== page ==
I completely understand why so many artists end up being part of the AND crowd. I'm a writer AND I wait tables. I'm a dancer AND I do office work. I know this isn't a news flash for anyone reading this. Still instructive for me to think through.
Of course I left out the part where your stories are in the hopper for 90 days while you wait for an answer. This means to get started, you either find another way to make money while you "bank" three months of stories priming the pump while you wait for your first check or you go hungry.
All in all, this seems quite the puzzle. Next week, I'll talk about why I'm not sure the above math works is even realistic given the size of the market.
It's important to get feedback. That is true for any skill or pastime in which you want to improve. I know these are earth shattering revelations. The kind of insight that keeps you reading these posts. Next week, look forward to my water is wet post.
Feedback in IT circles tends to be immediate, the program either compiles or it doesn’t. The patching worked or it didn’t. Feedback is hardwired into the process. Specifications for a piece of code will come in ahead of time, so it is rare, though sadly not unheard of, for a coder to finish their project and release it to find out it is all wrong. Most of the time you have a very good idea of what you are building, and the computer is the arbiter of success. Feedback is quick and clear.
Writing creatively is a whole other beast. I’m still sitting on the first draft of my first book and will likely not edit it until I’m done with the first draft of book two. I’m confronted with extended periods of little to no external feedback about my writing. I find this very uncomfortable, and it has taken an extreme force of will to avoid descending into a mire of self-doubt. I imagine this is typical for many writers and I understand how quickly you can become self-critical and defeatist.
Hopping into the next book, in many ways, has helped me from brooding over the first. When I finally come back to it with fresh eyes, I will likely change much, but my hope is I’m still positive about the experience. For the moment, I’m still waiting for my primary alpha reader to have time enough to read the short stories I’ve written. I still need to format that using the Shunn specification, which is an exceptionally well-done guide and example all rolled into one. As nice as the guide is, the thought of doing the copy editing is not exciting, so I’ve focused more on the new book as an escape.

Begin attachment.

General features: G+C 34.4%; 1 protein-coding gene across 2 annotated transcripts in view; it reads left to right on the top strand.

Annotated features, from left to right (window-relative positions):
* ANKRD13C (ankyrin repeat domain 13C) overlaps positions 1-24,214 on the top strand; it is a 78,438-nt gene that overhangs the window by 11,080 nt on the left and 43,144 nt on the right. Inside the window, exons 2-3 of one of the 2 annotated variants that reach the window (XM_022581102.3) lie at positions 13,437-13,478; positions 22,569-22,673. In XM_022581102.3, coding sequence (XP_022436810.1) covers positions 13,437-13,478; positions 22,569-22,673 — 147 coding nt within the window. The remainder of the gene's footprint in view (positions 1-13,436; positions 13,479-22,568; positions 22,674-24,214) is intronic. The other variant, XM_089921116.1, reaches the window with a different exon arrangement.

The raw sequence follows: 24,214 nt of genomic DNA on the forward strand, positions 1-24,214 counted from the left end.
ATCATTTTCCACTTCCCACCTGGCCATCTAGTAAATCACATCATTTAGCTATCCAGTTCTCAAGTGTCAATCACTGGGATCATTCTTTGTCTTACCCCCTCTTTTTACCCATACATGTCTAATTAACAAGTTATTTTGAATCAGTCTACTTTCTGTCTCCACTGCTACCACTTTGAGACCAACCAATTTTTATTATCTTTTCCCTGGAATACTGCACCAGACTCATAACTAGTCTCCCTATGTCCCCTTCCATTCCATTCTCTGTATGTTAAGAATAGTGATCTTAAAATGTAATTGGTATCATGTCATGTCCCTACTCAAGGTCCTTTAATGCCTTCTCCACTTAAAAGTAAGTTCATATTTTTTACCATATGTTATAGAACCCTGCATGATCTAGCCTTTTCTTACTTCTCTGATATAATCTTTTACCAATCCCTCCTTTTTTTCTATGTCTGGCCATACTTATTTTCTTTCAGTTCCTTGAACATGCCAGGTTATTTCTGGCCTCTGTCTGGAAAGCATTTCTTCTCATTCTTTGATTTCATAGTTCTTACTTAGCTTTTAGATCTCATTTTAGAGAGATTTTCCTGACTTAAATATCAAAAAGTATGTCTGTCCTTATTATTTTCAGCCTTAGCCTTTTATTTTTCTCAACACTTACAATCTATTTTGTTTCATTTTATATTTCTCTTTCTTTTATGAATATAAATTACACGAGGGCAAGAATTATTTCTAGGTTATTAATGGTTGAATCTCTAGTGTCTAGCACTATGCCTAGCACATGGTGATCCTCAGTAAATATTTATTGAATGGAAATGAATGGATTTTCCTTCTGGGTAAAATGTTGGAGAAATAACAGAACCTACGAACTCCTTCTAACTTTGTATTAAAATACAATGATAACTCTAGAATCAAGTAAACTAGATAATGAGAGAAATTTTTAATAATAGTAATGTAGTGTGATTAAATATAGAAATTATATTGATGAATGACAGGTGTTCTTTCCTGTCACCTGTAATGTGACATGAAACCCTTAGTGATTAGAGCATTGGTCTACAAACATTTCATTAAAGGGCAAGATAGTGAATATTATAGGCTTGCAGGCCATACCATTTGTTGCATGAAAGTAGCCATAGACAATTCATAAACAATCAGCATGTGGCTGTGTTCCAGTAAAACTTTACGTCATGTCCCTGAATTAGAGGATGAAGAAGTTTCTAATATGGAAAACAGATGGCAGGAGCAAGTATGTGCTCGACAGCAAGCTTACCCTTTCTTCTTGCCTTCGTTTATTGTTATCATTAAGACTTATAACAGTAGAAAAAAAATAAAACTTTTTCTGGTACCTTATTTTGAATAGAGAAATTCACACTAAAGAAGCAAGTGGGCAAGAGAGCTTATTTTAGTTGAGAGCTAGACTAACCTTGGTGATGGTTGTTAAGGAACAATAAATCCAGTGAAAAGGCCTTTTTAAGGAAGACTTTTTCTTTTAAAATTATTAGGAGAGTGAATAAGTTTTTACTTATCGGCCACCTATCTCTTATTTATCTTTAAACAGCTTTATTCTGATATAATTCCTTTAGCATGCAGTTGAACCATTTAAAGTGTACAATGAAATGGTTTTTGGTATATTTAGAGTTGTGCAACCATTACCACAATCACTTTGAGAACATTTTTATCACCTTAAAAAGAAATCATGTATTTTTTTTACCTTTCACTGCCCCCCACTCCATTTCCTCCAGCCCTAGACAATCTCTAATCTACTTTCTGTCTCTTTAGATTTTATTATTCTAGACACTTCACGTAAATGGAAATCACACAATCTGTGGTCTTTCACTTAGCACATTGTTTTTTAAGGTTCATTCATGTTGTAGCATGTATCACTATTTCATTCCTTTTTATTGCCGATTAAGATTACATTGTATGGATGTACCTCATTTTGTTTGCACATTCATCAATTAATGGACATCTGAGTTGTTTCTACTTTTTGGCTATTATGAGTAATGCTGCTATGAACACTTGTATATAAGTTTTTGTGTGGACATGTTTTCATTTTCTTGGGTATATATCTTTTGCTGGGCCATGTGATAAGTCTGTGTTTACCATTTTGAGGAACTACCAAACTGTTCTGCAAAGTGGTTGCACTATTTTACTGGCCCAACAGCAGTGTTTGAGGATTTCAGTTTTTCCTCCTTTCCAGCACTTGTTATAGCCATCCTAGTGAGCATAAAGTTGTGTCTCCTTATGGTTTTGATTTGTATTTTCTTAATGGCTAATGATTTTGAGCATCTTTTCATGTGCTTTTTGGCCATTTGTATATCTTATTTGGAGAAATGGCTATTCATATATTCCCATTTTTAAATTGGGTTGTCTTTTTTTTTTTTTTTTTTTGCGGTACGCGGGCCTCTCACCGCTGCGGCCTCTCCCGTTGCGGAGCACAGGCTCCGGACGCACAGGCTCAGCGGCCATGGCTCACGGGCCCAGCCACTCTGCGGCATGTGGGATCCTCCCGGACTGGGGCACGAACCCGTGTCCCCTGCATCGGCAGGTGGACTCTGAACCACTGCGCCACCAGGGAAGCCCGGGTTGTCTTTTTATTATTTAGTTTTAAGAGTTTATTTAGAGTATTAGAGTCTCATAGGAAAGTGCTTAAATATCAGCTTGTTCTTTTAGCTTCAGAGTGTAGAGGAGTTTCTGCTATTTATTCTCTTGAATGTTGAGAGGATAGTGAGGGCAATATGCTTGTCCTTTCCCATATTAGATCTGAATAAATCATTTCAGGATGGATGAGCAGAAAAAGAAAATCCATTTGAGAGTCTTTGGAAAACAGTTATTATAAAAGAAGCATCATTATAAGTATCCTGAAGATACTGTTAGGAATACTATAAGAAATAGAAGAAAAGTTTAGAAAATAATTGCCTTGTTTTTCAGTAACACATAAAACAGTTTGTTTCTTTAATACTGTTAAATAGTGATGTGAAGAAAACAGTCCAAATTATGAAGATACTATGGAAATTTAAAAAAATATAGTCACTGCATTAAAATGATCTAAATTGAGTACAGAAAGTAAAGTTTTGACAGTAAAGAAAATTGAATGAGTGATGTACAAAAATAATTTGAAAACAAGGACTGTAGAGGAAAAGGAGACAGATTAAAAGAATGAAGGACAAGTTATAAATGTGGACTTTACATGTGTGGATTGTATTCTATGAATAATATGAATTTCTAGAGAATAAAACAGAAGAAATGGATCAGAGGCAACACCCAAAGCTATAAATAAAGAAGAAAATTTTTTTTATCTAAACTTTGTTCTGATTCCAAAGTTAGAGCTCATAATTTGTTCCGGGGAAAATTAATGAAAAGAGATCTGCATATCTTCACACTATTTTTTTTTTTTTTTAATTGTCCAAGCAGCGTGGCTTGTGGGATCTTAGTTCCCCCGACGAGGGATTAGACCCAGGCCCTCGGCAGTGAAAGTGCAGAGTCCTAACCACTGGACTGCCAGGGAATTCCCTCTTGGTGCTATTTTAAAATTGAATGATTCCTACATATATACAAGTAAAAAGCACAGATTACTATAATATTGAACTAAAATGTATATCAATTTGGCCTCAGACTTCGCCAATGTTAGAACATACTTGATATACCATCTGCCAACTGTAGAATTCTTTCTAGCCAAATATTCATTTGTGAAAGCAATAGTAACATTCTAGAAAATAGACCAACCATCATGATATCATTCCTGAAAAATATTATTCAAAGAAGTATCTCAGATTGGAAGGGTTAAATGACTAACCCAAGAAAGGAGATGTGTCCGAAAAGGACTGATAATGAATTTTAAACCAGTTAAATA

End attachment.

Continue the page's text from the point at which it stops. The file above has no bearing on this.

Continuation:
Life has been unusually hectic these last two weeks, all for purely mundane reasons, so while I’m glad I’ve added two more chapters to the new book, my wife has had exactly zero free minutes in her day to offer her opinion on my work. Hopefully she can carve out some time this week. I’m eager to see what she thinks of the short stories. Then I will have to force myself to take the time and format the manuscripts for submission.
Growing up, my father and I would have these long discussions about nerdy topics like Star Wars, Star Trek and Isaac Azimov (my dad's favorite author). I credit my dad with my love of reading and specifically the fantasy and science fiction genres. I grew up with Heinlein, Azimov, Herbert, Anthony and Eddings. These all had profound impacts on me and to this day I still use the word grok occasionally (which I have to explain to anyone under 40 that isn't a Heinlein fan). My dad wasn't an author, just a gregarious nerd that knew what he liked. He did have a prescient way of getting to the heart of why he liked what he did. I remember vividly one discussion where he told me that a hero is only as good as the villain they oppose. I'm sure others have said this. On its face, it is a simple and, in some ways, obvious statement. Why it struck me as profound is the example he used to illustrate his point. Luke Skywalker is an average hero elevated by an amazing villain. I won't bury the lead here. This post is really about Darth Vader and how he elevated Luke to the hero he became in the original trilogy.